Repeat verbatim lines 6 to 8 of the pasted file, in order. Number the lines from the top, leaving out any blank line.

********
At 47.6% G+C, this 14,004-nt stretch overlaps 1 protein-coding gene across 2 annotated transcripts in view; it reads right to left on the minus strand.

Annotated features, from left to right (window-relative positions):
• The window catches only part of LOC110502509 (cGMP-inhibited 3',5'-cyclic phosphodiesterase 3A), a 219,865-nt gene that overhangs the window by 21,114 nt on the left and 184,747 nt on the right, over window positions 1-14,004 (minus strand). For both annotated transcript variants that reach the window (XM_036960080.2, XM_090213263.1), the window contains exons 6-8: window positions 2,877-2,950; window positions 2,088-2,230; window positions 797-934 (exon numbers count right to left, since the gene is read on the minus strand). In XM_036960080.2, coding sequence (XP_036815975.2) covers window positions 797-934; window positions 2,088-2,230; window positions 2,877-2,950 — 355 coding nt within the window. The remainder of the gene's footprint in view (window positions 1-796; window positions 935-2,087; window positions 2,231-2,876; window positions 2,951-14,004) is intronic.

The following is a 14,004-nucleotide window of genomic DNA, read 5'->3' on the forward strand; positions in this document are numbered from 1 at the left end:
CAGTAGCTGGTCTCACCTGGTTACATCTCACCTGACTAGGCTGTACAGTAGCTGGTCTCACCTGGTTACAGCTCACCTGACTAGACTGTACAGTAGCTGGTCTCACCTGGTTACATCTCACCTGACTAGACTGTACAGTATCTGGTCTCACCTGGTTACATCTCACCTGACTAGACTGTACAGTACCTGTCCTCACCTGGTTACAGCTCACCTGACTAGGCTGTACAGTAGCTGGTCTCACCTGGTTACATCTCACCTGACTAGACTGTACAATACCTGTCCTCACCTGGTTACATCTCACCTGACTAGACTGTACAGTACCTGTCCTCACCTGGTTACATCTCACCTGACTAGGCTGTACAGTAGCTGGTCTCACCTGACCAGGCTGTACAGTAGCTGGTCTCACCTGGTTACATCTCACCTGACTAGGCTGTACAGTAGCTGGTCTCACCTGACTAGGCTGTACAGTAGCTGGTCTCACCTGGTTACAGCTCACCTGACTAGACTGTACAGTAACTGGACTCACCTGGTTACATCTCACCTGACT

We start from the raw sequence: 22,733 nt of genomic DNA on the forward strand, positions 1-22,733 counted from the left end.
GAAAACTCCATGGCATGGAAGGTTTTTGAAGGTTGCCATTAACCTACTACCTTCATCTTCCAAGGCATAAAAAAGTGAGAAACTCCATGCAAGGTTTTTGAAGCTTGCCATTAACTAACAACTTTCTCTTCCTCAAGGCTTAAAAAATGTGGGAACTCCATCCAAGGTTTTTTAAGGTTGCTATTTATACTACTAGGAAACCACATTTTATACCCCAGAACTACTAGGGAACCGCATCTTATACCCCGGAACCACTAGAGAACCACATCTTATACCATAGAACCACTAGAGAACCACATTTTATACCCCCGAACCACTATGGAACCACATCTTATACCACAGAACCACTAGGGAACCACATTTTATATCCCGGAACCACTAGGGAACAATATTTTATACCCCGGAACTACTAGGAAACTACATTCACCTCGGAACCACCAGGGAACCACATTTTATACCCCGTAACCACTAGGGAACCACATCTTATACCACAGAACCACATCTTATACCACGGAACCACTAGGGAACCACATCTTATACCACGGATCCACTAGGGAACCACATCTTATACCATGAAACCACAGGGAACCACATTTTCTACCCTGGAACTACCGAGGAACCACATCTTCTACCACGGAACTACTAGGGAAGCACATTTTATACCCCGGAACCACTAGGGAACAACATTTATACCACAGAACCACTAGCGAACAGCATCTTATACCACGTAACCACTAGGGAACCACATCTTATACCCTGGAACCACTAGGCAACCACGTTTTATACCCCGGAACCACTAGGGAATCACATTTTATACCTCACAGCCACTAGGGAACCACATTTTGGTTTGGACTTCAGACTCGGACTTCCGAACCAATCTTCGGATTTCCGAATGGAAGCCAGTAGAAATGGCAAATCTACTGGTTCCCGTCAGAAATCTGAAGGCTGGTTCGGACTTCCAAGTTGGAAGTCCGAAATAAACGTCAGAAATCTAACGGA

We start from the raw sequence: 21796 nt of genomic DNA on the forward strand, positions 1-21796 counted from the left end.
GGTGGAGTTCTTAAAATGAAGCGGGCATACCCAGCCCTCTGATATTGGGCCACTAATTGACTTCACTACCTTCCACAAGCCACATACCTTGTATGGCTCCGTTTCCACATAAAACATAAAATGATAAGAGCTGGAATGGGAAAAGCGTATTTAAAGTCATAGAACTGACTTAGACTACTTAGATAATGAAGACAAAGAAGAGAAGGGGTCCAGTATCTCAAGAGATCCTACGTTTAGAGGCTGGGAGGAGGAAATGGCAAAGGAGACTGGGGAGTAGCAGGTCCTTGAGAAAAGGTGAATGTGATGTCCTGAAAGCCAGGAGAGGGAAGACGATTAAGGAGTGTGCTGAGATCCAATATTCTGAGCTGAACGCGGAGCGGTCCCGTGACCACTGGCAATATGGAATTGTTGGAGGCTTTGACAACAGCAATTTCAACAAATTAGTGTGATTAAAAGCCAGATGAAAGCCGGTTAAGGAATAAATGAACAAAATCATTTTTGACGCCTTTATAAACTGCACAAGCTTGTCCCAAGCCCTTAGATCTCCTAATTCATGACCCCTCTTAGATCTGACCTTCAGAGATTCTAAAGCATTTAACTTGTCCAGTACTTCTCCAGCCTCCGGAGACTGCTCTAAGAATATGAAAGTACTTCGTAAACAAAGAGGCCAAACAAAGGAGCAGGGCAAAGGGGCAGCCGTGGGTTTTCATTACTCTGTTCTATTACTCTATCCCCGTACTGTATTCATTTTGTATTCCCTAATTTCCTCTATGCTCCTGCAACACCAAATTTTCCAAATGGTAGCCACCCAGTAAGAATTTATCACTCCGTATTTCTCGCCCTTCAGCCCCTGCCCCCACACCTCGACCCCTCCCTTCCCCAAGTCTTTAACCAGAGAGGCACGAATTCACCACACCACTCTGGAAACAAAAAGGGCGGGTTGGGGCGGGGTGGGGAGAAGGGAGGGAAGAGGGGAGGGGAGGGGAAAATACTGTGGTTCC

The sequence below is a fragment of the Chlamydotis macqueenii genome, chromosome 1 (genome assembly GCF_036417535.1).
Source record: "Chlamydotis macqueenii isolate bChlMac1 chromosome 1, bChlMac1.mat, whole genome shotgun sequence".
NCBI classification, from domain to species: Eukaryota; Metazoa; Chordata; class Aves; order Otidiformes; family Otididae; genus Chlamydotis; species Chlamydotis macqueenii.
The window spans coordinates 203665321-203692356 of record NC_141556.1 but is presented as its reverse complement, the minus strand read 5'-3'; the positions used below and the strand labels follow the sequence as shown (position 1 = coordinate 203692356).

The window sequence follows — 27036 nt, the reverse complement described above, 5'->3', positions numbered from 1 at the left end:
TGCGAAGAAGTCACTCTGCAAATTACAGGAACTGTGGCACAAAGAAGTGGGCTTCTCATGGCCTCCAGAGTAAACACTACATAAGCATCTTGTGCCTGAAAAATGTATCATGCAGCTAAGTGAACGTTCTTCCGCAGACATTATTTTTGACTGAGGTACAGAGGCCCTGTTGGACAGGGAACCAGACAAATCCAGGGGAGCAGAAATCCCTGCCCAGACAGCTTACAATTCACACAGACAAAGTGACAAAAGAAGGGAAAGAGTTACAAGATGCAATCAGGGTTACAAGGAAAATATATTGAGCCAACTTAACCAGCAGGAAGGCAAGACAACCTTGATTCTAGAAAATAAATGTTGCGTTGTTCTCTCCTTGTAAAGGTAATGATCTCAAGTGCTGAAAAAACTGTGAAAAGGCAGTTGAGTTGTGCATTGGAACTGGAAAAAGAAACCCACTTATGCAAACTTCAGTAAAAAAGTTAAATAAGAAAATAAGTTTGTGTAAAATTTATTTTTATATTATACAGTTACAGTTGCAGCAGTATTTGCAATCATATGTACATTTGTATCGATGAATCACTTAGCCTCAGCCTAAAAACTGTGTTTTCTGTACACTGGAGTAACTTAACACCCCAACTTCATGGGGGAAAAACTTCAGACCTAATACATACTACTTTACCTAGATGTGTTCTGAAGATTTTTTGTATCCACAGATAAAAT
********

We start from the raw sequence: 22,733 nt of genomic DNA on the forward strand, positions 1-22,733 counted from the left end.
GAAAACTCCATGGCATGGAAGGTTTTTGAAGGTTGCCATTAACCTACTACCTTCATCTTCCAAGGCATAAAAAAGTGAGAAACTCCATGCAAGGTTTTTGAAGCTTGCCATTAACTAACAACTTTCTCTTCCTCAAGGCTTAAAAAATGTGGGAACTCCATCCAAGGTTTTTTAAGGTTGCTATTTATACTACTAGGAAACCACATTTTATACCCCAGAACTACTAGGGAACCGCATCTTATACCCCGGAACCACTAGAGAACCACATCTTATACCATAGAACCACTAGAGAACCACATTTTATACCCCCGAACCACTATGGAACCACATCTTATACCACAGAACCACTAGGGAACCACATTTTATATCCCGGAACCACTAGGGAACAATATTTTATACCCCGGAACTACTAGGAAACTACATTCACCTCGGAACCACCAGGGAACCACATTTTATACCCCGTAACCACTAGGGAACCACATCTTATACCACAGAACCACATCTTATACCACGGAACCACTAGGGAACCACATCTTATACCACGGATCCACTAGGGAACCACATCTTATACCATGAAACCACAGGGAACCACATTTTCTACCCTGGAACTACCGAGGAACCACATCTTCTACCACGGAACTACTAGGGAAGCACATTTTATACCCCGGAACCACTAGGGAACAACATTTATACCACAGAACCACTAGCGAACAGCATCTTATACCACGTAACCACTAGGGAACCACATCTTATACCCTGGAACCACTAGGCAACCACGTTTTATACCCCGGAACCACTAGGGAATCACATTTTATACCTCACAGCCACTAGGGAACCACATTTTGGTTTGGACTTCAGACTCGGACTTCCGAACCAATCTTCGGATTTCCGAATGGAAGCCAGTAGAAATGGCAAATCTACTGGTTCCCGTCAGAAATCTGAAGGCTGGTTCGGACTTCCAAGTTGGAAGTCCGAAATAAACGTCAGAAATCTAACGGA

We start from the raw sequence: 21796 nt of genomic DNA on the forward strand, positions 1-21796 counted from the left end.